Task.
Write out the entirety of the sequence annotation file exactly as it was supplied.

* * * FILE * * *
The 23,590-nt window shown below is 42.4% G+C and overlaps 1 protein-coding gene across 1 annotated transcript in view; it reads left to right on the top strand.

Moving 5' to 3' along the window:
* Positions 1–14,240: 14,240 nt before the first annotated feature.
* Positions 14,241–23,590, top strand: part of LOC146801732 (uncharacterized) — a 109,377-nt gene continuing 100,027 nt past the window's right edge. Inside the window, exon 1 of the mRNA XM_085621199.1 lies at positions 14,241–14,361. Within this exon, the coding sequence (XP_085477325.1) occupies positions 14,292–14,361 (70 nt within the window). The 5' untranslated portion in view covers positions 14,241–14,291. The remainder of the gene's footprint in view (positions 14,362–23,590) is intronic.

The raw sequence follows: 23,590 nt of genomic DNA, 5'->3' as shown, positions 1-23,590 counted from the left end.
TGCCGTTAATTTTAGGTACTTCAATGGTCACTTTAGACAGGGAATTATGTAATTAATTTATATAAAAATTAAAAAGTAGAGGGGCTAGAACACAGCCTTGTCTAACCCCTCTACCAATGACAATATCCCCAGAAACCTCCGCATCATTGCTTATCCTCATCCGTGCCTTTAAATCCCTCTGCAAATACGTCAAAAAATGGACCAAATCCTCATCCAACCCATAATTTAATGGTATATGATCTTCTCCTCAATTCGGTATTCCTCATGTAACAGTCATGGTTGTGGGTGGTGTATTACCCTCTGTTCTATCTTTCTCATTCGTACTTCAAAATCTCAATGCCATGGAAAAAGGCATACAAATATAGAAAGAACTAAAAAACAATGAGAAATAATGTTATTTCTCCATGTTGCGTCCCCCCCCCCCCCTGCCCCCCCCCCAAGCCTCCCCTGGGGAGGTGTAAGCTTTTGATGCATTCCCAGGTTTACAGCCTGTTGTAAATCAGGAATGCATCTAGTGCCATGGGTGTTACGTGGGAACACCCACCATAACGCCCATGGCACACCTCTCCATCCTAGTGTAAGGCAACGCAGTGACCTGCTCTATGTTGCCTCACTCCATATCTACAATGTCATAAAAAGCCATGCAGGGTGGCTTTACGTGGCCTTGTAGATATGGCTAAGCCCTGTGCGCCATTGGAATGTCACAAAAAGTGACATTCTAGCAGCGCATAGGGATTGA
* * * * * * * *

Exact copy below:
The 23,590-nt window shown below is 42.4% G+C and overlaps 1 protein-coding gene across 1 annotated transcript in view; it reads left to right on the top strand.

Moving 5' to 3' along the window:
* Positions 1–14,240: 14,240 nt before the first annotated feature.
* Positions 14,241–23,590, top strand: part of LOC146801732 (uncharacterized) — a 109,377-nt gene continuing 100,027 nt past the window's right edge. Inside the window, exon 1 of the mRNA XM_085621199.1 lies at positions 14,241–14,361. Within this exon, the coding sequence (XP_085477325.1) occupies positions 14,292–14,361 (70 nt within the window). The 5' untranslated portion in view covers positions 14,241–14,291. The remainder of the gene's footprint in view (positions 14,362–23,590) is intronic.

The raw sequence follows: 23,590 nt of genomic DNA, 5'->3' as shown, positions 1-23,590 counted from the left end.
TGCCGTTAATTTTAGGTACTTCAATGGTCACTTTAGACAGGGAATTATGTAATTAATTTATATAAAAATTAAAAAGTAGAGGGGCTAGAACACAGCCTTGTCTAACCCCTCTACCAATGACAATATCCCCAGAAACCTCCGCATCATTGCTTATCCTCATCCGTGCCTTTAAATCCCTCTGCAAATACGTCAAAAAATGGACCAAATCCTCATCCAACCCATAATTTAATGGTATATGATCTTCTCCTCAATTCGGTATTCCTCATGTAACAGTCATGGTTGTGGGTGGTGTATTACCCTCTGTTCTATCTTTCTCATTCGTACTTCAAAATCTCAATGCCATGGAAAAAGGCATACAAATATAGAAAGAACTAAAAAACAATGAGAAATAATGTTATTTCTCCATGTTGCGTCCCCCCCCCCCCCTGCCCCCCCCCCAAGCCTCCCCTGGGGAGGTGTAAGCTTTTGATGCATTCCCAGGTTTACAGCCTGTTGTAAATCAGGAATGCATCTAGTGCCATGGGTGTTACGTGGGAACACCCACCATAACGCCCATGGCACACCTCTCCATCCTAGTGTAAGGCAACGCAGTGACCTGCTCTATGTTGCCTCACTCCATATCTACAATGTCATAAAAAGCCATGCAGGGTGGCTTTACGTGGCCTTGTAGATATGGCTAAGCCCTGTGCGCCATTGGAATGTCACAAAAAGTGACATTCTAGCAGCGCATAGGGATTGA